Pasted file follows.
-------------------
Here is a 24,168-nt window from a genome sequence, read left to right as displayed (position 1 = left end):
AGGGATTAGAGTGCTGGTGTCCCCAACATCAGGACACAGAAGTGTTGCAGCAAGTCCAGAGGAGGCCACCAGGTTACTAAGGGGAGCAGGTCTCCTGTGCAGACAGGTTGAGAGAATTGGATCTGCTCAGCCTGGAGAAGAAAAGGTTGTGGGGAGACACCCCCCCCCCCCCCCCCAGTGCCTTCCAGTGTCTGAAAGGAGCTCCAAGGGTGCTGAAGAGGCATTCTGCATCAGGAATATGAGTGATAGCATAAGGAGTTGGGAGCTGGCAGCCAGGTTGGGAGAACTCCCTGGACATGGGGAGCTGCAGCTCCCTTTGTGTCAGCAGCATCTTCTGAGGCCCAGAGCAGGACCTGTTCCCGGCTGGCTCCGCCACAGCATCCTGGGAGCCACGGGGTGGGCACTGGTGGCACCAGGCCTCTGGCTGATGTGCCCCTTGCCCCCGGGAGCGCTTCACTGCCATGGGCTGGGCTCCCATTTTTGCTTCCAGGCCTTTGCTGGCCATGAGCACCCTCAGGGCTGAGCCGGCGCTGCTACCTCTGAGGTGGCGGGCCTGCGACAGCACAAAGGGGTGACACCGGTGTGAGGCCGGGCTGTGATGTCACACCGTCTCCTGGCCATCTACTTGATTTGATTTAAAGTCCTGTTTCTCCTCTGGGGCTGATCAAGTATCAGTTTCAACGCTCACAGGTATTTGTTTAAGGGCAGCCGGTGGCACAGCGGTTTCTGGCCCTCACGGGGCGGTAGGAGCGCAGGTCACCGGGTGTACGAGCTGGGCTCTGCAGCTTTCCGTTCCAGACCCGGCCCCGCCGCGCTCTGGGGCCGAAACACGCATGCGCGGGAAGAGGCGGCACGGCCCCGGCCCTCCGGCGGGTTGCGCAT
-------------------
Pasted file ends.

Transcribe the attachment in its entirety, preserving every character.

Here is a 24,168-nt window from a genome sequence, read left to right as displayed (position 1 = left end):
AGGGATTAGAGTGCTGGTGTCCCCAACATCAGGACACAGAAGTGTTGCAGCAAGTCCAGAGGAGGCCACCAGGTTACTAAGGGGAGCAGGTCTCCTGTGCAGACAGGTTGAGAGAATTGGATCTGCTCAGCCTGGAGAAGAAAAGGTTGTGGGGAGACACCCCCCCCCCCCCCCCCAGTGCCTTCCAGTGTCTGAAAGGAGCTCCAAGGGTGCTGAAGAGGCATTCTGCATCAGGAATATGAGTGATAGCATAAGGAGTTGGGAGCTGGCAGCCAGGTTGGGAGAACTCCCTGGACATGGGGAGCTGCAGCTCCCTTTGTGTCAGCAGCATCTTCTGAGGCCCAGAGCAGGACCTGTTCCCGGCTGGCTCCGCCACAGCATCCTGGGAGCCACGGGGTGGGCACTGGTGGCACCAGGCCTCTGGCTGATGTGCCCCTTGCCCCCGGGAGCGCTTCACTGCCATGGGCTGGGCTCCCATTTTTGCTTCCAGGCCTTTGCTGGCCATGAGCACCCTCAGGGCTGAGCCGGCGCTGCTACCTCTGAGGTGGCGGGCCTGCGACAGCACAAAGGGGTGACACCGGTGTGAGGCCGGGCTGTGATGTCACACCGTCTCCTGGCCATCTACTTGATTTGATTTAAAGTCCTGTTTCTCCTCTGGGGCTGATCAAGTATCAGTTTCAACGCTCACAGGTATTTGTTTAAGGGCAGCCGGTGGCACAGCGGTTTCTGGCCCTCACGGGGCGGTAGGAGCGCAGGTCACCGGGTGTACGAGCTGGGCTCTGCAGCTTTCCGTTCCAGACCCGGCCCCGCCGCGCTCTGGGGCCGAAACACGCATGCGCGGGAAGAGGCGGCACGGCCCCGGCCCTCCGGCGGGTTGCGCAT